WEC Analysis: Faber’s Loss Limits Options

By Tim Leidecker Nov 7, 2008
Fans at the Seminole Hard Rock Hotel & Casino in Hollywood, Fla., saw a memorable WEC 36 event Wednesday, capped off by one and a half championship titles changing hands.

Chael Sonnen didn’t actually take middleweight champion Paulo Filho’s belt despite beating him, but the 12th WEC under Zuffa was still arguably one of their best events yet, with a strong undercard and an even better televised portion.

Defending featherweight champion Urijah Faber was the heavy favorite going into his bout with challenger Mike Thomas Brown. While many experts acknowledged the 33-year-old American Top Team representative as a durable, experienced fighter, few expected the one-time UFC veteran to deliver a match as exciting and competitive as Jens Pulver had in Faber’s previous title defense.

Brown not only eclipsed the performance of Pulver but also stunned fans and critics alike by stopping the California Kid’s 13-fight, 36-month win streak at 2:23 of the opening round.

As expected, Brown was the bigger fighter Wednesday night, probably adding somewhere between 10 to 12 pounds to his 5-foot-6 frame after the weigh-in. It was not necessarily the additional weight that allowed him to control the champion in the clinch and even take him down at one point, though. Those successes were due to Brown’s excellent game plan and strong boxing training courtesy of Olympic gold medalist Howard Davis Jr.

When a seemingly frustrated Faber went wild and threw a high-risk, no-look elbow strike, Brown caught him with a perfectly timed short right hook straight to the jaw. A barrage of punches on the ground finished a nightmare of a fight for the always-cheerful California native.

Faber’s unexpected loss has likely thrown a monkey wrench into his options for the time being. Not only have the chances of fighting Japanese superstar Norifumi “Kid” Yamamoto on New Year’s Eve -- which were slim to begin with due to a partially torn ACL on Yamamoto’s part and cross-promotional limitations -- evaporated with the crushing defeat, the loss also puts a question mark behind Faber’s possible move up in weight to fight in the UFC and behind a showdown with WEC bantamweight champion Miguel Torres.

It is unlikely that WEC matchmaker Scott Adams will put the 29-year-old Faber right back in there with Brown given the decisive nature of their bout. It is more likely that the new champion will make his first title defense against the hard-hitting Leonard Garcia, who scored another impressive knockout over former UFC lightweight champion Jens Pulver on Wednesday. Meanwhile, a high-octane scrap for Faber would be against versatile Brazilian slugger Jose Aldo, who stopped Jonathan Brookins on Wednesday and tore through Shooto great Alexandre Franca Nogueira in June.

Photo by Sherdog.com

Paulo Filho didn't look like the
fighter who had racked up a
16-0 record at WEC 36.
Filho needs help, time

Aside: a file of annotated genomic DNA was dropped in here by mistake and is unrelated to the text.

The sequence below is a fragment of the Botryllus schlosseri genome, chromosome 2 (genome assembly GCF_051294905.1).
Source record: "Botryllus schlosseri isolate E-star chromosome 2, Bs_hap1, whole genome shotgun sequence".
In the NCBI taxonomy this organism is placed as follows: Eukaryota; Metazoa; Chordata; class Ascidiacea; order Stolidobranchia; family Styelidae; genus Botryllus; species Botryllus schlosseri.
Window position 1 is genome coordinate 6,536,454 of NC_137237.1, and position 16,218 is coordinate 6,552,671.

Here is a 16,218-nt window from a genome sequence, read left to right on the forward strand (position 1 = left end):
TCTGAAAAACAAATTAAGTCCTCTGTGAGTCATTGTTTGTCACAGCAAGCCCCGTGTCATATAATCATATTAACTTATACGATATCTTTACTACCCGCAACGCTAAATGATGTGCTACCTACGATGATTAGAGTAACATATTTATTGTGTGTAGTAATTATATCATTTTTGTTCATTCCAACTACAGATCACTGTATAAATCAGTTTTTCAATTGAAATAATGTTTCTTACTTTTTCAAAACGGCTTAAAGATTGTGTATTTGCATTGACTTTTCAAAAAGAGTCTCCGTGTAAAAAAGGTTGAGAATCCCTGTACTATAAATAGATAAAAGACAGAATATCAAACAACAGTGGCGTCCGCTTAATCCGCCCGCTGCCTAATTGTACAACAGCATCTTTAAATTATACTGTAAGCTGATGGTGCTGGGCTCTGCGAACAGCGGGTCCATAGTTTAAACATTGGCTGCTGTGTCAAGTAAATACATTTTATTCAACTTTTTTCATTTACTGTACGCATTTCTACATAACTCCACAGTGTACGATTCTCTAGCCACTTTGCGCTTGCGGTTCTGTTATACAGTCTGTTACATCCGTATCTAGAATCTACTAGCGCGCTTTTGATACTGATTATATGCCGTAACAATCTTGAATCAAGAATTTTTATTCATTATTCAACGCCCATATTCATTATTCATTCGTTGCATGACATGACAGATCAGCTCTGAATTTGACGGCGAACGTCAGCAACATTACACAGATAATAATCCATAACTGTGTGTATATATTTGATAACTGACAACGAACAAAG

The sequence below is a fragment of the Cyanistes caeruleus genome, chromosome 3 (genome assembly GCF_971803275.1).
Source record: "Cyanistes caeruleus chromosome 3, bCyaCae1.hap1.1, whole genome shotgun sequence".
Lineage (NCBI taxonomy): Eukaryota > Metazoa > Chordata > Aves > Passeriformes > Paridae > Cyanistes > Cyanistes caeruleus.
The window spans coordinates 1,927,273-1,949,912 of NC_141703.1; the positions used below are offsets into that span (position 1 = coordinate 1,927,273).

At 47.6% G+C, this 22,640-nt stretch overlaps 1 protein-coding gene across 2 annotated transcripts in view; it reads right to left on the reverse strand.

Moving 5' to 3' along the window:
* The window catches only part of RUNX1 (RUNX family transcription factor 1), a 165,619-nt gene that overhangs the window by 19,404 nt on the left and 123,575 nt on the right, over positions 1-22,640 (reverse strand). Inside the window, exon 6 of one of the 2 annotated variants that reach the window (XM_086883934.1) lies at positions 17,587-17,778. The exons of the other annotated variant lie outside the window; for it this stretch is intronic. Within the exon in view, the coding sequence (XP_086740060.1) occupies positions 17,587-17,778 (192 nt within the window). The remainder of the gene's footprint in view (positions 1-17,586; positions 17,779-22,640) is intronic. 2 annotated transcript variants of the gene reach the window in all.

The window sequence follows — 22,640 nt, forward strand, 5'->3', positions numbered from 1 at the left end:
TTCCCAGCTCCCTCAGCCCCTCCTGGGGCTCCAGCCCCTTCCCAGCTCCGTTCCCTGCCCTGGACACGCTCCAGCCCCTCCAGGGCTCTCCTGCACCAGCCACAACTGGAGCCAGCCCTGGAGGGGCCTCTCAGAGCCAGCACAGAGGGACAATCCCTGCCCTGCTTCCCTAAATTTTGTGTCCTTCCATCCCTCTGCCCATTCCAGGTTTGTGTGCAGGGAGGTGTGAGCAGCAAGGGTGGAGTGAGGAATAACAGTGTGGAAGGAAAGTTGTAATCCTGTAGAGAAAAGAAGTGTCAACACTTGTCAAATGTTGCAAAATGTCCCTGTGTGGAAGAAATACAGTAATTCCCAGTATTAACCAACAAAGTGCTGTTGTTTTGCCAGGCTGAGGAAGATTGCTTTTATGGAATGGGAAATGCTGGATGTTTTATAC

The previously unbeaten Paulo Filho had already made plenty of bad headlines leading up to his bout with Chael Sonnen after missing the weight limit by a whopping four pounds -- which turned the match into a non-title affair.

It is highly unprofessional and unfair to an opponent to come in that much over weight, though it should be noted that the former Pride standout has a history of struggling to make weight. Ahead of his fight against Ryuta Sakurai in September 2005, he arrived in Japan 13 pounds over and reportedly did some internal damage trying to shed the superfluous weight within 48 hours.

With that experience behind him and some public disapproval of having to fight Chael Sonnen again -- an opponent he had already, albeit barely, beaten -- he might not have wanted to risk his health again, especially after recently going through withdrawal treatment and rehab for depression and painkiller addiction.

His performance in the ring turned out accordingly, with Filho looking disinterested, slow and sluggish. He was a worn-out version of the man who had beaten down very solid opposition in Japan, and now it’s hard to say what the future has in store for the 30-year-old Brazilian jiu-jitsu black belt.

With the WEC middleweight division defunct as of Dec. 4, it is highly unlikely that Filho will be drafted straight into the UFC after a performance that was the lone low of an otherwise excellent WEC show.

Instead of descending into self-pity, Filho desperately needs to get his life outside of the cage back on track. A change of location and a new training regimen could do the trick here. The best choice for him might be to reunite with his good friends and former training partners Anderson Silva, Ricardo Arona and the Nogueira brothers. More than ever, he needs the help of his friends.

Chael Sonnen, on the other hand, did everything the same as he had in his first fight with Filho, except that he avoided the armbar this time. With an opponent so badly out of shape, Sonnen has to take the blame for not finishing the fight within the distance, though, especially since he had been livid that the title was not on the line. Regardless, he should be headed to the UFC.

Despite the lackluster Sonnen-Filho bout and the WEC’s marquee fighter, Urijah Faber, losing for the first time in seven fights for the promotion, the future looks very promising for the WEC. With the 185- and 205-pound divisions soon coming to an end, the lighter weight classes will receive the attention they really deserve. And with the upcoming arrival of more top talent like IFL featherweight champion Wagnney Fabiano and former Shooto 143-pound titleholder Akitoshi Tamura, the WEC continues to position itself as the western counterpart to Shooto.
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